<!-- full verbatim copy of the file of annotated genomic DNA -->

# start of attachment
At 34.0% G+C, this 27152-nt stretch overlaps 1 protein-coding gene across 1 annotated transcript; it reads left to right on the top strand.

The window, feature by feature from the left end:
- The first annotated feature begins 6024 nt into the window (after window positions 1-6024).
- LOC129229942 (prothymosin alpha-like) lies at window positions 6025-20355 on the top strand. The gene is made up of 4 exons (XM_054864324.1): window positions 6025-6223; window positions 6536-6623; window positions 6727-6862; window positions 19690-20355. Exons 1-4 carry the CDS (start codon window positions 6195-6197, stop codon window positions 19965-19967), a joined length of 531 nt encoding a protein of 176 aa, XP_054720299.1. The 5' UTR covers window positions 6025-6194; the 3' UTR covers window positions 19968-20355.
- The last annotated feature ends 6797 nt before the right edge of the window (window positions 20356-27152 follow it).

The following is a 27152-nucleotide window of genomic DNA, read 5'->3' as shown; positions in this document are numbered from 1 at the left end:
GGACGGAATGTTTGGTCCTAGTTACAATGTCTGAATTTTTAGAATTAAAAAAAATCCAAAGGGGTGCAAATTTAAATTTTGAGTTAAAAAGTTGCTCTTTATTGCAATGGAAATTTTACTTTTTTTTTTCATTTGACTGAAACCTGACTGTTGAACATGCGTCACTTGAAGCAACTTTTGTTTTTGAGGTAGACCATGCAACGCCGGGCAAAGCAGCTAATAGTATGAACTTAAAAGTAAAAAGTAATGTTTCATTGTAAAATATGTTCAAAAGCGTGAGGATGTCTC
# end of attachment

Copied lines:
At 34.0% G+C, this 27152-nt stretch overlaps 1 protein-coding gene across 1 annotated transcript; it reads left to right on the top strand.

The window, feature by feature from the left end:
- The first annotated feature begins 6024 nt into the window (after window positions 1-6024).
- LOC129229942 (prothymosin alpha-like) lies at window positions 6025-20355 on the top strand. The gene is made up of 4 exons (XM_054864324.1): window positions 6025-6223; window positions 6536-6623; window positions 6727-6862; window positions 19690-20355. Exons 1-4 carry the CDS (start codon window positions 6195-6197, stop codon window positions 19965-19967), a joined length of 531 nt encoding a protein of 176 aa, XP_054720299.1. The 5' UTR covers window positions 6025-6194; the 3' UTR covers window positions 19968-20355.
- The last annotated feature ends 6797 nt before the right edge of the window (window positions 20356-27152 follow it).

The following is a 27152-nucleotide window of genomic DNA, read 5'->3' as shown; positions in this document are numbered from 1 at the left end:
GGACGGAATGTTTGGTCCTAGTTACAATGTCTGAATTTTTAGAATTAAAAAAAATCCAAAGGGGTGCAAATTTAAATTTTGAGTTAAAAAGTTGCTCTTTATTGCAATGGAAATTTTACTTTTTTTTTTCATTTGACTGAAACCTGACTGTTGAACATGCGTCACTTGAAGCAACTTTTGTTTTTGAGGTAGACCATGCAACGCCGGGCAAAGCAGCTAATAGTATGAACTTAAAAGTAAAAAGTAATGTTTCATTGTAAAATATGTTCAAAAGCGTGAGGATGTCTC